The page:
Construction is wrapping up on a new drug treatment facility at the John H. Sununu Youth Services Center in Manchester.

The 36-bed facility at the detention center will provide services to people ages 12 to 18 with substance use disorder.

NHPR File Photo

 

The director of operations at New Hampshire's youth detention center has resigned to take an out-of-state job.

Brady Serafin led the Sununu Youth Services Center for 2 ½ years. Department of Health and Human Services Commissioner Jeffrey Meyers said Thursday that Serafin served the department with distinction. Serafin also was chief of the Bureau of Family, Community, and Program Supports in the Division for Children, Youth and Families.

State officials are pushing back against allegations of a pattern of illegal use of restraints on juveniles at the Sununu Youth Center.

In a statement, Department of Health and Human Services Commissioner Jeffrey Meyers and Attorney General Gordon MacDonald say a recent report from the Disability Rights Center "contains numerous factual errors, unsupported conclusions, and incorrect statements of law."

Weekly N.H. News Roundup: May 11, 2018

May 10, 2018

The state's new Child Advocate launches an investigation into the Sununu Youth Center following allegations of a pattern of illegal use of restraints on juveniles there.  For the third time this year, the New Hampshire House of Representatives votes against a bill to create education savings accounts. Voting laws and Medicaid expansion are on the governor's desk to be signed into law.  And it's that time of year - bears are out, looking for easy pickings at your bird-feeder...even in Manchester.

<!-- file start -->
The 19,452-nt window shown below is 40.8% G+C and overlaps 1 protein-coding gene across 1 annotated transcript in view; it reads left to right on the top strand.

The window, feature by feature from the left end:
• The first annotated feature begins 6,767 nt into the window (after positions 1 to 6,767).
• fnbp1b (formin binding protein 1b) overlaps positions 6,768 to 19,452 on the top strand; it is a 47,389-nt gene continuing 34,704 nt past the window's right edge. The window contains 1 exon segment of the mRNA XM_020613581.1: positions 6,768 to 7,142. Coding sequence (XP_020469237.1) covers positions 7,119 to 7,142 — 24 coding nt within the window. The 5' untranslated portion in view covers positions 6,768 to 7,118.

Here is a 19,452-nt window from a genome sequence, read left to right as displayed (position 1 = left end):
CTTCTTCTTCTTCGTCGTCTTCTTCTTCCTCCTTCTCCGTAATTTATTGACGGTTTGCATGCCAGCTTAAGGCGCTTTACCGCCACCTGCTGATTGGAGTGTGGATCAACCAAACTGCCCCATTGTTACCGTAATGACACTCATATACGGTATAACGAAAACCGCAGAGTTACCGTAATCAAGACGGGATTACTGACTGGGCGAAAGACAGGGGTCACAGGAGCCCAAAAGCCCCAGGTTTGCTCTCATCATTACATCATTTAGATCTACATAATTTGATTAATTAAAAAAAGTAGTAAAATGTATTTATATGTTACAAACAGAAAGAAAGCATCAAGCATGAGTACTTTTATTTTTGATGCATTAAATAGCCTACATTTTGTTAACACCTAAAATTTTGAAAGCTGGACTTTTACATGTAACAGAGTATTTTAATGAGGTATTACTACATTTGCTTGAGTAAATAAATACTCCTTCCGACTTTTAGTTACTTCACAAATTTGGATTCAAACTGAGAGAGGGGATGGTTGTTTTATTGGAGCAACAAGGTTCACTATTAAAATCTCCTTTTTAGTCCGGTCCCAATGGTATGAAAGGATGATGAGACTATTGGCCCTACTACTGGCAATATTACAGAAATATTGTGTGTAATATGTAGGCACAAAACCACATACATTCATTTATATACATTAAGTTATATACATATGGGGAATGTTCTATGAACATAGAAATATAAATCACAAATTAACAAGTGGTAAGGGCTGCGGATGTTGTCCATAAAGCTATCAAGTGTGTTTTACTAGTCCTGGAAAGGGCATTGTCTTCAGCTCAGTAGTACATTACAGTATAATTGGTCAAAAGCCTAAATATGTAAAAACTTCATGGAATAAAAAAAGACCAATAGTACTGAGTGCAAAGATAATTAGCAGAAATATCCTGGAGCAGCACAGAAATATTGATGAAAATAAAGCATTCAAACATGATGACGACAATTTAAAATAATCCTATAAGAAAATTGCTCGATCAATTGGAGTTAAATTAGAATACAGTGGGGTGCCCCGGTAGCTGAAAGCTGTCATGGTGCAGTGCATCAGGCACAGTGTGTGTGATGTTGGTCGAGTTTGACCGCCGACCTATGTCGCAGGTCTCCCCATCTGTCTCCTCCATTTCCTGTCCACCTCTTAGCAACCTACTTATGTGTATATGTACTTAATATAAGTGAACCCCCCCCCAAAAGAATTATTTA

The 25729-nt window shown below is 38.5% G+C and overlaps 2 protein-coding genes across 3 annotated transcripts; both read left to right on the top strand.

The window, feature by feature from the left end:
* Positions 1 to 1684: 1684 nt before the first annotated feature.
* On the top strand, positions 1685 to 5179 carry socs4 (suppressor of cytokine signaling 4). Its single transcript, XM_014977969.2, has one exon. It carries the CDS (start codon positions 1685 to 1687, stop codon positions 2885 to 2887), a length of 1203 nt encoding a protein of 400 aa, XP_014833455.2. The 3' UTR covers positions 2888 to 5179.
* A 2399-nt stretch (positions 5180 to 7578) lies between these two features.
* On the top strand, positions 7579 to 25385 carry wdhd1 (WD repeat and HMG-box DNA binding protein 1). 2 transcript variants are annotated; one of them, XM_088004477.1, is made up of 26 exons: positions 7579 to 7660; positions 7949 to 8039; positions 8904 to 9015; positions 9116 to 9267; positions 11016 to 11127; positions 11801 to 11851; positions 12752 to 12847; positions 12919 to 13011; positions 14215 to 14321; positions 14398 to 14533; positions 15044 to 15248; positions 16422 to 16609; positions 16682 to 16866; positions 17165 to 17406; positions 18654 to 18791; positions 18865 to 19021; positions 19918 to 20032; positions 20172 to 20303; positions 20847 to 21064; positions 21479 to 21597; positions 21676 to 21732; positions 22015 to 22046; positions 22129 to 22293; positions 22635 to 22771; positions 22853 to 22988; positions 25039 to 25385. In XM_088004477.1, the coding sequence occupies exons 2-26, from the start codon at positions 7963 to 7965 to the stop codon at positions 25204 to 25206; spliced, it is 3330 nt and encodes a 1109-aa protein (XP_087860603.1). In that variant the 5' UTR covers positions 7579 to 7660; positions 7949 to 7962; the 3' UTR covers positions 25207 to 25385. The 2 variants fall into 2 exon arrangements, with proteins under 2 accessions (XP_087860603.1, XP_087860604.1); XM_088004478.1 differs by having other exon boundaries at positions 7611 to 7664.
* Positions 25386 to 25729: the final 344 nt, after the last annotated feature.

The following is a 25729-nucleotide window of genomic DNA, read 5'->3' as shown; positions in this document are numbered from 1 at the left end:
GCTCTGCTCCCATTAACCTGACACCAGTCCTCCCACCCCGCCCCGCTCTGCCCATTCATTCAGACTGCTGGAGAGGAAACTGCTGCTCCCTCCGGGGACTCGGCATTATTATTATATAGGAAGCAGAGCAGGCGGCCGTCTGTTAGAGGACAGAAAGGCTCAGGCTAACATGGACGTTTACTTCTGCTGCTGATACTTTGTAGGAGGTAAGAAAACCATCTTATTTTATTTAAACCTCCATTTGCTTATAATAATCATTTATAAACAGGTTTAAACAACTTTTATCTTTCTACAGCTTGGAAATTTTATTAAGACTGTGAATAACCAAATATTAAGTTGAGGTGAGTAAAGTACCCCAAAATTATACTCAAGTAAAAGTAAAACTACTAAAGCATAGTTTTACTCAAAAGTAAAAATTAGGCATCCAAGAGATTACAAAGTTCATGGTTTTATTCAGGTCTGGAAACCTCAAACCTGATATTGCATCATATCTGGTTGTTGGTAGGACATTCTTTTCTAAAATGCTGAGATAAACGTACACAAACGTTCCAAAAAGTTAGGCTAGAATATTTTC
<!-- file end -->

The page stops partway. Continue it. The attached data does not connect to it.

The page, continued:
WATCH THE SHOW:

The state's new Child Advocate, Moira O'Neill, is launching an investigation into the Sununu Youth Center following allegations of a pattern of illegal use of restraints on juveniles there.

In a new report, the Disability Rights Center of New Hampshire says staff at the Sununu Youth Center used excessive force on a 14-year-old boy with emotional and behavioral disabilities in December of 2016. The DRC's investigation found probable cause to suspect the Sununu Center used, and continues to use, unlawful restraint.

All Things Considered host Peter Biello interviewed Andrew Milne, staff attorney for the DRC, to discuss the new report. (SCROLL to the bottom of this post to read the report as well as the response from DHHS.)

A Medicaid rule that's been on the books since the program was created bars states from using federal money on care provided in many residential mental health and substance use treatment facilities with more than 16 beds.

courtesy of the Webster House